Planning for the Bourne Fire Department’s annual “Fill the Boot” fundraiser benefiting the Muscular Dystrophy Association has been put on hold by the Bourne Board of Selectmen.
At the board’s meeting Tuesday night, August 12, members voted to deny the firefighters’ request for permission to create a toll booth lane at which drivers can make voluntary donations. The board cited safety concerns raised by Bourne Police Chief Dennis R. Woodside and Lieutenant Richard J. Silvestro as the reason for denying the request.
The Fill the Boot campaign has firefighters greeting motorists, shoppers and others, and asking them to donate money to help in the fight against muscular dystrophy. Bourne Fire Lieutenant Gilbert N. Taylor appeared before the board Tuesday night and asked for permission to locate a toll booth lane on Saturday, August 30, from 10 AM to 3 PM, either in front of the Buzzards Bay fire station or at Five Corners in Bourne Village. Lt. Taylor said that cones and signs would be set up directing drivers who wish to donate into the toll booth lane. Any firefighters on or near the street would wear high visibility vests as a precautionary measure, he said.
Lt. Taylor told the board that firefighters have been involved with fundraising for the Muscular Dystrophy Association since the charitable foundation’s inception in 1953. The International Association of Fire Fighters website reported that the organization and its members have donated nearly $275 million over the years. Lt. Taylor said the Fill the Boot campaign is conducted by more than 100,000 fire departments across the United States. Here on the Cape, fire departments in Sandwich, Dennis, Yarmouth, Hyannis, West Barnstable and Barnstable will all be conducting their own Fill the Boot fundraisers over the holiday weekend, he said.
Lt. Taylor said that he was aware of the concerns of the police department and he has had discussions with Chief Woodside. The lieutenant said that Labor Day weekend was selected for the collection campaign for two reasons: tradition (the campaign is held nationwide over Labor Day weekend) and because traffic at that time is already slow and hardly moving. He added that, in the 60 years the event has been held, there has been only minimal incidents of injury, and the MDA carries insurance for firefighters involved.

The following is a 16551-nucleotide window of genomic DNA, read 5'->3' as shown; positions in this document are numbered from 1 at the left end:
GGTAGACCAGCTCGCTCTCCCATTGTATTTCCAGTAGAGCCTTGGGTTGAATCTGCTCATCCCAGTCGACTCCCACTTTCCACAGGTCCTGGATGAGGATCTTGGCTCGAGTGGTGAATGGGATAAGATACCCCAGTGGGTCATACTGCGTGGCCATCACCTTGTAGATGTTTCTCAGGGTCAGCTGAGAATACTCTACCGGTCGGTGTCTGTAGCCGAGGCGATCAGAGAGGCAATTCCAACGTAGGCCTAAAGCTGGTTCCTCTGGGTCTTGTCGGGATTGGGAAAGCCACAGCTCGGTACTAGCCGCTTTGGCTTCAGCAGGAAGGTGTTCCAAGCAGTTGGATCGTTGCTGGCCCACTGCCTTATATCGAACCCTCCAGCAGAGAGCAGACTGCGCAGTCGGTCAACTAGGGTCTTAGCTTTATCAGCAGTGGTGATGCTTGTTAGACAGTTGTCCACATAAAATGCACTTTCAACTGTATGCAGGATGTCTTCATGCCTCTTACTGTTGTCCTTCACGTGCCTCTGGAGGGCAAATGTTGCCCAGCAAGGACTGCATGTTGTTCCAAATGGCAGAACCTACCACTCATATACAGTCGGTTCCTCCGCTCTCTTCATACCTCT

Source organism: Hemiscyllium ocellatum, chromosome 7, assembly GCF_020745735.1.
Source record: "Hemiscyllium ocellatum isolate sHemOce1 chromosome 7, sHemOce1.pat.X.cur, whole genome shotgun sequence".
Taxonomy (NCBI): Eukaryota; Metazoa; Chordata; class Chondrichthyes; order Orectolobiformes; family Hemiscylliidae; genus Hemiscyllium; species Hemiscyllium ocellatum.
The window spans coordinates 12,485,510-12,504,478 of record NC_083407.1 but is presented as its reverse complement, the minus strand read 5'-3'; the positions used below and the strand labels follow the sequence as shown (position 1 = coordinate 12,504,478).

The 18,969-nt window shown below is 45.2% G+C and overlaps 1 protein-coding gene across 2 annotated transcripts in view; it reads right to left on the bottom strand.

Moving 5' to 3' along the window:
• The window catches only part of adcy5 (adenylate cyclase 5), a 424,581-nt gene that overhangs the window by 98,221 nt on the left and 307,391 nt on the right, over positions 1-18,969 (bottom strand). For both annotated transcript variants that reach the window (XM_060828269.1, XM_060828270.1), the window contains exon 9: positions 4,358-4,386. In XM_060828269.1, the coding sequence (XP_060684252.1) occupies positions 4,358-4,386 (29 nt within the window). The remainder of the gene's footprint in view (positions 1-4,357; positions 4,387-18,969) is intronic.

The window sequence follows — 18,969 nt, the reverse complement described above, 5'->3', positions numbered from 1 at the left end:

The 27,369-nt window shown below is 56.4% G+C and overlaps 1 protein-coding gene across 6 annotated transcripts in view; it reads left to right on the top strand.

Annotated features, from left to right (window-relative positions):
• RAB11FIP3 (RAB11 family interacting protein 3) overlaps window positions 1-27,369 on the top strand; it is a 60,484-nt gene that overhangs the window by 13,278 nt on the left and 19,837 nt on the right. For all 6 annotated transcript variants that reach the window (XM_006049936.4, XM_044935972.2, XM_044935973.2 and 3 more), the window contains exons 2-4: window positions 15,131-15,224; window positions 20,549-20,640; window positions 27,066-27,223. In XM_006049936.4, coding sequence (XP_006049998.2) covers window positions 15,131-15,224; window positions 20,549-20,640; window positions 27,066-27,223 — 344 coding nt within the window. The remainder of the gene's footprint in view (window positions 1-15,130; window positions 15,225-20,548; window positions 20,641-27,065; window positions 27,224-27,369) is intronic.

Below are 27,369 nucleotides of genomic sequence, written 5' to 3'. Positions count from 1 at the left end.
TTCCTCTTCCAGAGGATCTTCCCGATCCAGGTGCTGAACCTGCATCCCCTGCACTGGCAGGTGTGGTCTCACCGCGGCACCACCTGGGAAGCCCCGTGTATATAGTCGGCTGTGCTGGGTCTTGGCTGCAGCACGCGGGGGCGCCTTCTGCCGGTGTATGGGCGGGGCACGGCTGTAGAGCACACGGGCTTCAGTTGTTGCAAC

The lieutenant’s assurances did little to set aside the concerns of the board. Member Linda M. Zuern said she had serious concerns about firefighters being in the middle of the street and “slowing traffic down when people are upset enough they can’t get where they want to go.”
Members agreed that the fundraiser has merit, but preferred to see firefighters follow the advice of the police department and detour drivers off the street and into a parking lot where they would make a donation.
Lt. Taylor argued that detouring people off the road would not work because people do not want to get out of line in heavy traffic.
“It’s not like a car wash, where you pull someone off the road who will get something in return,” he said.
Selectman Donald E. (Jerry) Ellis suggested that both sides get together and try to reach a compromise on where and how to run the event.
Selectman Donald J. Pickard moved that the firefighters’ request, as presented, be “regrettably denied.” He further moved that if after both sides have met and come to an arrangement, and Chief Woodside provides townadministrator Thomas M. Guerino with a memo indicating a suitable location has been found. “that the firefighters can go ahead on that date without this board having to meet again, if it is suitable to the police department’s needs.”
Mr. Pickard’s motion was approved unanimously.